This despite a Labour-led government being in charge at the time the data were collected.
According to the Heritage Foundation, the increase–from 80.6% to 82%–was due to improvements in trade, investment and property rights. The Herald notes that, “Freedom from corruption declined but remained high at 94 per cent, and labour freedom fell but was also high at 89.65 per cent”, but doesn’t tell us that the “labour freedom” score declines with higher minimum wages, protections against arbitrary dismissals, etc. It doesn’t mean freedom for workers. Still, with December’s stripping of low-end workers’ protections against arbitrary dismissal (barring provable discrimination), NZ should score even higher on this “freedom” next year.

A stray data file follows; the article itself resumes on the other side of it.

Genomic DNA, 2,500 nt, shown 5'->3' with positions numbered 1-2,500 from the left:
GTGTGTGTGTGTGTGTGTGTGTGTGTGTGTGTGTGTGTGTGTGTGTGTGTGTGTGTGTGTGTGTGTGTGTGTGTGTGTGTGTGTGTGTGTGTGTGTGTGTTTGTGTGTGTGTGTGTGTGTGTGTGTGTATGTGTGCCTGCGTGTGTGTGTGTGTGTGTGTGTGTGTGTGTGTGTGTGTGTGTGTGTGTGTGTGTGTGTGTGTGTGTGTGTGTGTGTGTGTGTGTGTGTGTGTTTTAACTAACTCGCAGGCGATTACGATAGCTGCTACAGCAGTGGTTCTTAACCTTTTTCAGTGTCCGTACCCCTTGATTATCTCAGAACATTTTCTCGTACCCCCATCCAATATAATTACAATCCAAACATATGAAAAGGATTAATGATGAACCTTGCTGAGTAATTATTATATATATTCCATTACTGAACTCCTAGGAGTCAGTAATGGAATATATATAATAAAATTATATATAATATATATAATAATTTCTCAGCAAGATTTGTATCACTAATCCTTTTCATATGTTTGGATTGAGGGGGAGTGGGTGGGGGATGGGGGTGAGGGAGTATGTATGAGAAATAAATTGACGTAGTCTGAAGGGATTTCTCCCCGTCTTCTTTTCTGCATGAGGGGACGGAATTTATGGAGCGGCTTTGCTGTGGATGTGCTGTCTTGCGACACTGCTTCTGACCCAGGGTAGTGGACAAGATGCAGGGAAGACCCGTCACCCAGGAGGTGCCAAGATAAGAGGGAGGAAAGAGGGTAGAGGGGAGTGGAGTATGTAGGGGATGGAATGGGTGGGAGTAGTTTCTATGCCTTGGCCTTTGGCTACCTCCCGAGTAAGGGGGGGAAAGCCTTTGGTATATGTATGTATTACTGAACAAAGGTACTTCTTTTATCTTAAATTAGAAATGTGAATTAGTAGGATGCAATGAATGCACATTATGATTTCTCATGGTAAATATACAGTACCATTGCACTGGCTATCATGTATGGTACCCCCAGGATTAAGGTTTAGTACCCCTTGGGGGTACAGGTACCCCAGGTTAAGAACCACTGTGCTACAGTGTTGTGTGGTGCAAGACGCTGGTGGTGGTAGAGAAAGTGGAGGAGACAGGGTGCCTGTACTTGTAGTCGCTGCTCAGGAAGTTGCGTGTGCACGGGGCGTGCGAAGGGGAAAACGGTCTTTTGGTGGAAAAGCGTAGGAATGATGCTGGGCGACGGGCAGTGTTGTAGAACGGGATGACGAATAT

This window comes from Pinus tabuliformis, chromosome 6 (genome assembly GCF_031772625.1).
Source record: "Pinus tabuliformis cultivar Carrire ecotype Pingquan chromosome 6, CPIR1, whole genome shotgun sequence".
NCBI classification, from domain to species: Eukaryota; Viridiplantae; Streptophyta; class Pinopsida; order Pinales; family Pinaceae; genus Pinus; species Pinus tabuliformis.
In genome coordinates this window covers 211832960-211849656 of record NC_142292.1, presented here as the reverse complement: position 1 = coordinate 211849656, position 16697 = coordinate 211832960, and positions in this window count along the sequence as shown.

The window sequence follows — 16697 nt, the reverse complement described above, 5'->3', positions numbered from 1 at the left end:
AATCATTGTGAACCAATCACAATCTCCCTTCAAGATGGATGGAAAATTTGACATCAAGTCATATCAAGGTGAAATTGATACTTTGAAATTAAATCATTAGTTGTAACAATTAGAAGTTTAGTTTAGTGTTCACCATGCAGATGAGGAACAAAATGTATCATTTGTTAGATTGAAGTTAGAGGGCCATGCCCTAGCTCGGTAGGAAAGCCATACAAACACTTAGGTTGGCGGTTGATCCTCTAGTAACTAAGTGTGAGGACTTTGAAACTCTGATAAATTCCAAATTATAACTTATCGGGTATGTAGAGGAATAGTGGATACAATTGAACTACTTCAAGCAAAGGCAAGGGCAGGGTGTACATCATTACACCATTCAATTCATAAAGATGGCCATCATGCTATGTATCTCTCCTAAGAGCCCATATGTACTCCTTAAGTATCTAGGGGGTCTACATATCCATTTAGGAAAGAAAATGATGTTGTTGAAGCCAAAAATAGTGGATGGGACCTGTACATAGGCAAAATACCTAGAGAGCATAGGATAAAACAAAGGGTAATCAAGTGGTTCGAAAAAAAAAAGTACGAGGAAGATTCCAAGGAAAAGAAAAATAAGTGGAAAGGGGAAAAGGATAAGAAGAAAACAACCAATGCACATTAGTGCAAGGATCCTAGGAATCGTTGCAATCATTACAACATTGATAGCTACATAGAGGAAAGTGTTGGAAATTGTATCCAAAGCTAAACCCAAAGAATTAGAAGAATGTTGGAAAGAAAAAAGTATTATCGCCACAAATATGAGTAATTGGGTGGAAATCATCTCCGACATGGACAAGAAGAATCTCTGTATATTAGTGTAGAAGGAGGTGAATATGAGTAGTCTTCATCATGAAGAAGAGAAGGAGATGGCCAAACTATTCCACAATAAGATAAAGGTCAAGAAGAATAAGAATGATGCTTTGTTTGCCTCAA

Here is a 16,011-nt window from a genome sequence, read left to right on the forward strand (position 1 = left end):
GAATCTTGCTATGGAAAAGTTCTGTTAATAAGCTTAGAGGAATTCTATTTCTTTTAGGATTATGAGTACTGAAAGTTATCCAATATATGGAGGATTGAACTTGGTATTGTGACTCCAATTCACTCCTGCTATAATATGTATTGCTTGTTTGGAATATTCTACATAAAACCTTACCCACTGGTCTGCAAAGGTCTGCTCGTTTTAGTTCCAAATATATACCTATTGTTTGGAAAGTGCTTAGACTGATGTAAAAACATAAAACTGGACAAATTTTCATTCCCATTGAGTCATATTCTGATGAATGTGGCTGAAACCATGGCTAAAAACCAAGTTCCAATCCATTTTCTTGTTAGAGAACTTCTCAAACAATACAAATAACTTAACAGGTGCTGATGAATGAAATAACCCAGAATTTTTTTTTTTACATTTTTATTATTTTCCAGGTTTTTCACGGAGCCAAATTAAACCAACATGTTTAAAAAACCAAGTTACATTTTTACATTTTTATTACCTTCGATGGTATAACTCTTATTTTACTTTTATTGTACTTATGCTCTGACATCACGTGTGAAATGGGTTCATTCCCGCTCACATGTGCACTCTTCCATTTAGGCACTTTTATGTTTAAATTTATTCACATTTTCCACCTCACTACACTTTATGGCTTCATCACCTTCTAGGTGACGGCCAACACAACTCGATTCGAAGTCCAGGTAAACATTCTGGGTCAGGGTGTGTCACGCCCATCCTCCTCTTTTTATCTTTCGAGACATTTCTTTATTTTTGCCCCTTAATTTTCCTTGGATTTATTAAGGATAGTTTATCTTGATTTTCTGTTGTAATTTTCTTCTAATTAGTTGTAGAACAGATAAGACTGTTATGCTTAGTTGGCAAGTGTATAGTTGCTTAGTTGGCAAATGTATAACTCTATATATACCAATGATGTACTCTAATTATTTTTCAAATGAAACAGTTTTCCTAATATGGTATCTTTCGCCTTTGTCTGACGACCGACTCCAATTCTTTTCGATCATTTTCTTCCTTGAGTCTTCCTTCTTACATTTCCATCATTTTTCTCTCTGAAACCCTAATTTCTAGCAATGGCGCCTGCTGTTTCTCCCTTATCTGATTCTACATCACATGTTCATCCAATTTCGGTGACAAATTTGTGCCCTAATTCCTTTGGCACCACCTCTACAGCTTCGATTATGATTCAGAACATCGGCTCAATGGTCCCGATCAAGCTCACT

Interestingly, NZ came in just behind Hong Kong, Singapore, Australia and Ireland, and just ahead of the United States and Canada. What do all these countries have in common? A clue… Britain came in at number 10. Yep, the English-speaking, common law countries–all ruled by Britain at some point– share a predilection for light regulation of business. (This is borne out in the rankings of the right-wing Fraser Institute as well.)
It will be interesting to see how the Anglo-American economies and their Asian cousins fare compared to the rest of the world over the next couple of years.